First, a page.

Patterns of GTD #3 - Define First, Do Later

We've all felt the guilt of having a project stall, fail, or never take off the ground. You doubt your capabilities, others are disappointed, or in the worst case, you lose a job. Projects can fail for many reasons, but in my experience, lack of a clear desired outcome is one of the most common factors.

When attempting any project, before laying out plans or doing anything. Make sure to define clearly and completely what will be different in the world for you having completed the project. In other words, how would you know that you are done?

The sentence "gift for mom" is way too vague and doesn't tell you where to go next. That's not an outcome, it's just a noun. The outcome "Mom has a present for her birthday that she likes from me" is much clearer and sets some guiding principles for planning. That sentence may sound a little silly. However by writing the outcome clearly, your brain is allowed to start coming up with actions needed to achieve said outcome.

I find this pattern very useful when writing. Why are you writing? Who are you writing for? Writing for yourself is very different from writing for others.

In practice, when you start a new writing project, take 5 minutes and note at the top of the page why you're writing and who will read it. What are you hoping to achieve by sharing these ideas? Is it to teach people something? or, is it to express emotions as a cathartic process?

Each reason will affect how you write. If you want to get stuff out of your head, you don't need much structure, additional materials, or even worry about quality. If you want to teach however you best be clear, concise, and comprehensive. Additional materials like images and further reading materials are a great idea.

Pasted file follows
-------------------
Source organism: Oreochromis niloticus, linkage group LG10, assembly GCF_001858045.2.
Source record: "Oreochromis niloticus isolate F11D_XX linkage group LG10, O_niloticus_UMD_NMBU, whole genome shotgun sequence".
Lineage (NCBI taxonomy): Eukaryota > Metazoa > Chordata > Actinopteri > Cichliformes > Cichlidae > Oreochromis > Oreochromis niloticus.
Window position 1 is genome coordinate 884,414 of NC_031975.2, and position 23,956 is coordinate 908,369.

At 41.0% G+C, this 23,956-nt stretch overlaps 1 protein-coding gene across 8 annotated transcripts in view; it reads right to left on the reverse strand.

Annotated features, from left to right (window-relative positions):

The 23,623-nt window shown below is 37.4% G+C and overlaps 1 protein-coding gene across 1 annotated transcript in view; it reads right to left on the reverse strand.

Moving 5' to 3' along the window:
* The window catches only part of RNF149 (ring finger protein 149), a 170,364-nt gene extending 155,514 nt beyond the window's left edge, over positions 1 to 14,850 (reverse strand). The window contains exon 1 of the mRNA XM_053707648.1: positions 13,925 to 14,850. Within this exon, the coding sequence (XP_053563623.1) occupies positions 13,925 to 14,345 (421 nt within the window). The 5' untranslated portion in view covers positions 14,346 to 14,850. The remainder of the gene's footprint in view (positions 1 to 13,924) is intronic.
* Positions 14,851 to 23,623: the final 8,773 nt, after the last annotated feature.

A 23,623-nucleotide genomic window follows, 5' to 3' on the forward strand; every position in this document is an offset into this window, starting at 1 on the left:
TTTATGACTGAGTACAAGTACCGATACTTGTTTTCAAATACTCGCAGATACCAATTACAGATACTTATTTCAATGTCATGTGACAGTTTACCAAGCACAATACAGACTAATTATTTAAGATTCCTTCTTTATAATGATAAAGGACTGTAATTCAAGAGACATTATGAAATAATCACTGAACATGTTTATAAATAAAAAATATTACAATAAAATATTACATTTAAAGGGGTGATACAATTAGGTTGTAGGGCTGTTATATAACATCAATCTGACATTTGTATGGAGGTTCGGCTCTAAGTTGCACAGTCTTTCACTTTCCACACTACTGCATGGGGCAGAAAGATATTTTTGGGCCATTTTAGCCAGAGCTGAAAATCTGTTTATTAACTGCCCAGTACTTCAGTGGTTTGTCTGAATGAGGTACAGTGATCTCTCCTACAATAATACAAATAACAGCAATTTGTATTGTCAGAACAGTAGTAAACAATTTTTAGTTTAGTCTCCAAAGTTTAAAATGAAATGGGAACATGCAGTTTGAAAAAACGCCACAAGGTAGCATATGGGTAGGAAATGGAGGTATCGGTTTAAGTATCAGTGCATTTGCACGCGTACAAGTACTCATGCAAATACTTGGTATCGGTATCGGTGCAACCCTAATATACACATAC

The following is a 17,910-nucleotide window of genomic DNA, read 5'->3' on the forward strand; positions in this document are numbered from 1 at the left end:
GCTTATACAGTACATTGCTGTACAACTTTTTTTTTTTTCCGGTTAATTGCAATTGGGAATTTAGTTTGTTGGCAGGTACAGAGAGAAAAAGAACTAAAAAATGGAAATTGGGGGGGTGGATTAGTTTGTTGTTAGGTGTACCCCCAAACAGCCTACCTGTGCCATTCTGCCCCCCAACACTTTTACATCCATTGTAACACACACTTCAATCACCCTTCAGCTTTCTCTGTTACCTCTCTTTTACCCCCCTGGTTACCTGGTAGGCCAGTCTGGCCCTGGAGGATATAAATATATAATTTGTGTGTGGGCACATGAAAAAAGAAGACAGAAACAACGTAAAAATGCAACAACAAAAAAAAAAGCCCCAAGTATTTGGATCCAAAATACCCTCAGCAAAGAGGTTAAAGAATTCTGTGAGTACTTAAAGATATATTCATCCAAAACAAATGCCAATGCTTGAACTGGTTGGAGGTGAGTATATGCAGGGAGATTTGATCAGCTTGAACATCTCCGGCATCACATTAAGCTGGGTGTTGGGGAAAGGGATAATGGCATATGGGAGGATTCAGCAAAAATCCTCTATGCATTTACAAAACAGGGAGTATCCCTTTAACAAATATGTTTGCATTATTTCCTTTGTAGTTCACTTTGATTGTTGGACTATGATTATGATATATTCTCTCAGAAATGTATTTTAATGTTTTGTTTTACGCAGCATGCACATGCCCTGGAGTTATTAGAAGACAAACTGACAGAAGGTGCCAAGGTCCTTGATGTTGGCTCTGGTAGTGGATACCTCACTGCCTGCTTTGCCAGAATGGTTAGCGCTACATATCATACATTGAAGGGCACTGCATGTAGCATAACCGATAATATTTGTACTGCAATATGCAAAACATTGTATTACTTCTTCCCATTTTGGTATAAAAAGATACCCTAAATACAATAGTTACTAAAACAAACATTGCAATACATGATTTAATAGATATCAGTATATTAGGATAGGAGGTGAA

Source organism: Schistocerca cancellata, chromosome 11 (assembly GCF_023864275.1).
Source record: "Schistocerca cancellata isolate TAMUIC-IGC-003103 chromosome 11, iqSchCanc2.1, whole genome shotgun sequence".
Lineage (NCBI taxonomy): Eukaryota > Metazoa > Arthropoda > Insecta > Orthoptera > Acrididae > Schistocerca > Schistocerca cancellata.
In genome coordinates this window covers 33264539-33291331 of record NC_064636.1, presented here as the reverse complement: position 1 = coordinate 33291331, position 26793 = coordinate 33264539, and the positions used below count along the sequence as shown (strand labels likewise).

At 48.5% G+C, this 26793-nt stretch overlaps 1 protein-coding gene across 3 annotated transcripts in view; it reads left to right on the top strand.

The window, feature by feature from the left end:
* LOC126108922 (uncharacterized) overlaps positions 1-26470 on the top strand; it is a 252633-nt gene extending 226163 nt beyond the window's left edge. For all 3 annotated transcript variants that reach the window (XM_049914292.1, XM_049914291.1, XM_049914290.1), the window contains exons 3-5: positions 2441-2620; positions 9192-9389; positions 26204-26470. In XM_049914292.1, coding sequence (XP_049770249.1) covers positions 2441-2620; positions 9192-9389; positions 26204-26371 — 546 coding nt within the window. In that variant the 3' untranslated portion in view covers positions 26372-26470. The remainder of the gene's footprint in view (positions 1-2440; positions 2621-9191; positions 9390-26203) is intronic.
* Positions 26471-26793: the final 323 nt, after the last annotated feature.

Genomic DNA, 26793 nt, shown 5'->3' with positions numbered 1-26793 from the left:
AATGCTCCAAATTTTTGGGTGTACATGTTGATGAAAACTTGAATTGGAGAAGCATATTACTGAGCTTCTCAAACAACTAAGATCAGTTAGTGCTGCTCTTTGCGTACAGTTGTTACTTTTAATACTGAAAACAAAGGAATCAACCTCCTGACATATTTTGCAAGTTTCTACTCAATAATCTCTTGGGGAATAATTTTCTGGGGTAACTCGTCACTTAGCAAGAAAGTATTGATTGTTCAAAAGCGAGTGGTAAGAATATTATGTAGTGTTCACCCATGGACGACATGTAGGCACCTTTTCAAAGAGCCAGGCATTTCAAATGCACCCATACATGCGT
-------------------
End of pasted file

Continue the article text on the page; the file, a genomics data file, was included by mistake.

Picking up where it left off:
Having clear goals helps you make correct choices along the way, saving time on useless work that doesn't align with the ultimate reason for you doing something.

There is also a more subtle reason for defining goals earlier. Knowing the why of a project helps you decide if the project is a worthy endevour at all. Am I writing this article to help people? Is that something I want to do? Where else can I accomplish "teaching other people"? Does venting online help me achieve my higher level goal of being positive and mindful of the world? Probably not.

OK, Now what?

I want you to pick a project, writing or otherwise, that you want to start or get going again. Preferably one which has vague or no outcomes. Note this technique has the most visible impact on projects where you create something which wasn't there before. Writing, programming, implementing some new process are great examples. For instance, setting up a knowledge-base and code repository for your team at work.

Clear about 10 minutes of time, sit down with your quick capture tool, I use nvALT, and write down the outcome of the project. Be as clear and comprehensive as possible. Don't keep implicit choices in your head. Once you're done ponder over what you would need to do to accomplish this outcome. Anything new coming up? Perhaps something you need to learn about or get before you can start? Maybe you note a few things you've done that don't really help you accomplish your goal?

Let me know how you get on in the comments below. Thank you for taking the time to read and I hope you've enjoyed it. In part 4 we'll look at being honest when deciding what to commit to and what to let go.